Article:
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'It will only get worse': Antivirus pioneer turned fugitive John McAfee sounds the alarm on privacy ahead of his appearance at an Aussie conference

Jack Derwin
  • McAfee Antivirus founder John McAfee has warned the world is at a tipping point, having morphed into something "beyond a surveillance state", in an interview with Business Insider Australia.
  • A libertarian, McAfee has launched a decentralised currency exchange called McAfeeDex, which he claims will allow trades to be entirely anonymous.
  • McAfee is running to become US President in the 2020 US Presidential elections, at the same time that he claims to be hiding out from the CIA.
  • McAfee is due to speak on privacy, freedom and technology at startup conference StartCon in Sydney later this month.

John McAfee is a busy man. The US Presidential hopeful says he is still on the run from one of the country's principal securities agencies, the CIA.

The one-time founder of McAfee anti-virus software – a venture that made him both a pioneer in the emerging field in the early '90s as well as multimillionaire – claims he's hiding out in an undisclosed location from similarly undisclosed tax evasion charges. He is unsurprisingly less than enthused about the prospect of ever-increasing surveillance.

"Our covert agencies, the CIA, NSA, the Secret Service, all the military and intelligence agencies literally want all your information. They get to pick and choose what we say. Information is their sport," he told Business Insider Australia down the end of a crackling line.

The bad connection – I assume a symptom of the measures he's taken to avoid detection by the US government – makes it hard to catch all of McAfee's words but his message on surveillance is crystal clear.

"It will just get worse and it has to be stopped," he said.

It's an alarming premonition, made only more so by recent developments in Australia, which have seen the government take a hardline stance on media and whistleblowers.

Earlier this year, police raided the Sydney offices of the ABC and the Canberra home of News Corp journalist Annika Smethurst. The same week, the Home Affairs office notified radio host Ben Fordham he was being investigated for a story he broke regarding boatloads of refugees leaving Australia. It was enough for the local New York Times bureau chief to suggest Australia had inadvertently morphed into "the most secretive democracy in the world".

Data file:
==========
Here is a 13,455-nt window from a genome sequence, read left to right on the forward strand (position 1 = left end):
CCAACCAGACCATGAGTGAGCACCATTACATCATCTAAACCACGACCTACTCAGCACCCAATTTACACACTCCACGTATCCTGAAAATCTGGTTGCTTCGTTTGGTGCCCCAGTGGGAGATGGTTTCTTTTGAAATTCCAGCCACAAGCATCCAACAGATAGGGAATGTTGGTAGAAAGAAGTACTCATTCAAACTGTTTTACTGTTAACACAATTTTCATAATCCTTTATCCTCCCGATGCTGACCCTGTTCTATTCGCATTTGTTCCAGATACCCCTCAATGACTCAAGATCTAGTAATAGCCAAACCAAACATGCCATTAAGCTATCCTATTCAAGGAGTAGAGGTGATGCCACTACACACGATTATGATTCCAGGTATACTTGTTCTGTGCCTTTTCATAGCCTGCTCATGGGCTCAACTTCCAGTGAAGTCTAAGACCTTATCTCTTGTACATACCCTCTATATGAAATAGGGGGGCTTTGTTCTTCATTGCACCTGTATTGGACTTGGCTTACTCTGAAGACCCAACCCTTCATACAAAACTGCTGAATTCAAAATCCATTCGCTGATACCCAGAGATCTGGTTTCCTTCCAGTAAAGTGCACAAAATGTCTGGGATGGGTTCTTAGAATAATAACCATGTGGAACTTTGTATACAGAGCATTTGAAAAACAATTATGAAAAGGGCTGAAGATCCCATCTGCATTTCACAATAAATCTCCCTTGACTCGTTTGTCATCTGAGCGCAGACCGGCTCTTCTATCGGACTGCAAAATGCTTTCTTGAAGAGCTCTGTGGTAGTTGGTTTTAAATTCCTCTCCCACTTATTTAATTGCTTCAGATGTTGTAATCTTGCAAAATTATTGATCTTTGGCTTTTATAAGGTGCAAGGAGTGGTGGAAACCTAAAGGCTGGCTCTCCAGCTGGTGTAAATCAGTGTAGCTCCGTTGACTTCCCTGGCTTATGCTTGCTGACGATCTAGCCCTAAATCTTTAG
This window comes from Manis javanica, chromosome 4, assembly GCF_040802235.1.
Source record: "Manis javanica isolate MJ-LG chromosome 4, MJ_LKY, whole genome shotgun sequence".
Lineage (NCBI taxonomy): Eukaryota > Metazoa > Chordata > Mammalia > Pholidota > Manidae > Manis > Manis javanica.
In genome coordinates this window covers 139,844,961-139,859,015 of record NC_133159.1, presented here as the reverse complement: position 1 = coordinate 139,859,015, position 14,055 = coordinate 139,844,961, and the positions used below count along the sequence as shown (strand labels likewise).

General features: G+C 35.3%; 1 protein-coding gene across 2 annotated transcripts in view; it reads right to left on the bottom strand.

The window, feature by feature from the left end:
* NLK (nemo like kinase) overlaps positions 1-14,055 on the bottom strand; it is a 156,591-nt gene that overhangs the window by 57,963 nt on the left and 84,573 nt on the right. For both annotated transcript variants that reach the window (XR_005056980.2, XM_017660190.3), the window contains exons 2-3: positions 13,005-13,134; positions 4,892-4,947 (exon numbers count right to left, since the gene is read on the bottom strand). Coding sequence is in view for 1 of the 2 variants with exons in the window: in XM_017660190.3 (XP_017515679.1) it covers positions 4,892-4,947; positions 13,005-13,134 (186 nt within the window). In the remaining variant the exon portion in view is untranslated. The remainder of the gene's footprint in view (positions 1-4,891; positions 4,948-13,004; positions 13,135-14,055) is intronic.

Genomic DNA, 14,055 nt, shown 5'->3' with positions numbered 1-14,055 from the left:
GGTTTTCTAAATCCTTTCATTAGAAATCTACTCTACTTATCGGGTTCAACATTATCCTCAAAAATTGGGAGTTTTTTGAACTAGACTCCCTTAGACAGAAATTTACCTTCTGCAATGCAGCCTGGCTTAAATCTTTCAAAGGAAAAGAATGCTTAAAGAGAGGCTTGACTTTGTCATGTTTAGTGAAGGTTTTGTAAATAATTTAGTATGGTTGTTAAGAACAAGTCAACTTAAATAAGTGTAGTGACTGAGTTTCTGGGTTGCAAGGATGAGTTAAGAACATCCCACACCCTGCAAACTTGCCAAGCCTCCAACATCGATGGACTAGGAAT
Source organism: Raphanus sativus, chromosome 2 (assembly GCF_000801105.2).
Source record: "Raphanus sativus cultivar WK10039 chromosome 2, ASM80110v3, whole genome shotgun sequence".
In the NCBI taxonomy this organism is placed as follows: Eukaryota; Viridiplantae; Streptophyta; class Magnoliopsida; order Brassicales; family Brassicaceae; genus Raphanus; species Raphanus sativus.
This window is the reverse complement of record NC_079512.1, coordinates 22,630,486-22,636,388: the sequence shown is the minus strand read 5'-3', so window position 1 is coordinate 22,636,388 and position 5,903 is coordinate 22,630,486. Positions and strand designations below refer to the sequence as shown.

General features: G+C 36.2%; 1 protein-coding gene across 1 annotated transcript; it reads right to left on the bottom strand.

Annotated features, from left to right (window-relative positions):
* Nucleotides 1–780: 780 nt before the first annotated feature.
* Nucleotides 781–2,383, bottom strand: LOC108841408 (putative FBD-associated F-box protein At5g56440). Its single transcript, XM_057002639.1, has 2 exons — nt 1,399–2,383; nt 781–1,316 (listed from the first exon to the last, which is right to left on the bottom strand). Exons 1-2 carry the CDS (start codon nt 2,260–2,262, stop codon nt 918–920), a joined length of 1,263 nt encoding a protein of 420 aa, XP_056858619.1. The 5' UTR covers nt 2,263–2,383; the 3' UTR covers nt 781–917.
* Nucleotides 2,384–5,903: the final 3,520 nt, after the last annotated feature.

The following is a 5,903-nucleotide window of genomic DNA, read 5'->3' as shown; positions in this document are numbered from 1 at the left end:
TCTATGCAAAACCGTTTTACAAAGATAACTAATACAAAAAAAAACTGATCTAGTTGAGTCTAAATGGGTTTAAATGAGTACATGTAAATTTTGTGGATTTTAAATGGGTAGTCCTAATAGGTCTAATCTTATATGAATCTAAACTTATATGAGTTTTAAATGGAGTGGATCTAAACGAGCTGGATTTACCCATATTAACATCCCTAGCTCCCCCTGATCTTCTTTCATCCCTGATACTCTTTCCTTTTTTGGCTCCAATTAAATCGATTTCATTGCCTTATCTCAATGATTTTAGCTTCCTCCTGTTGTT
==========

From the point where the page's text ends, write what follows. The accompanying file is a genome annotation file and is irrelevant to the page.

READ MORE: Australian media companies have banded together to fight back against the government's attacks on journalists and whistleblowers

"I didn't know that about Australia," McAfee said when I bring it up but admits he's unsurprised given what's going on in the rest of the world. Surveillance and government interference has become the norm rather than the exception around the world, according to him.

"It used to be either that [agencies] would find a criminal and then get a court order to monitor phone calls, emails and everything else. Now they just monitor everyone all the time...this is a step way beyond a surveillance state."

McAfee is due to speak on privacy, freedom and technology at StartCon in Sydney later this month. In true form, he'll be appearing via videolink.

His relationships with governments and authorities could be described as tenuous at best. So too is the task of separating fiction from fact when it comes to his tangled life.

A dual British/American citizen, McAfee had been living in Belize until 2012 when his neighbour was shot dead. Refusing to answer questions raised by police, he fled the country, claiming it was part of a plot to extort, frame or kill him. In response, Prime Minister Dean Barrow called him "extremely paranoid and bonkers".

It's a distrust that characterised much of McAfee's life. It's also got him banking on cryptocurrency as the circuit breaker against big government and overreaching spy agencies.

"Cryptocurrency is changing the world in every respect. The blockchain on which it is based is immutable meaning there's no need for trust and meaning there's no government or greedy financiers meddling with it," he said.

"You're totally free. In fact, you could use that privacy to leave and not pay income taxes."

That's an appealing thought to McAfee, who believes such taxes to be illegal. It's no doubt a belief that hasn't endeared him to America's Internal Revenue Service (IRS), the US equivalent of the ATO. It's a message he's taking to the electorate as well, running in the 2020 US Presidential elections on the Libertarian Party ticket.

It's not just bluster either. Last month, McAfee launched his own decentralised currency exchange to allow users to trade digital tokens anonymously. But that's not to say he's in favour of all digital currencies.

"The wrong thing to do would be if a government builds its own crypto, and uses the best software in the world will be designed to monitor everything you do," McAfee said. "We need privacy, not more regulation, in this world."

"Cryptocurrencies will either free us or further enslave us depending on the choices that we make now."

That means that for McAfee his work – be it as a US President working from the Oval Office or a cryptocurrency pioneer working out of a Caribbean safe house – matters more now than ever.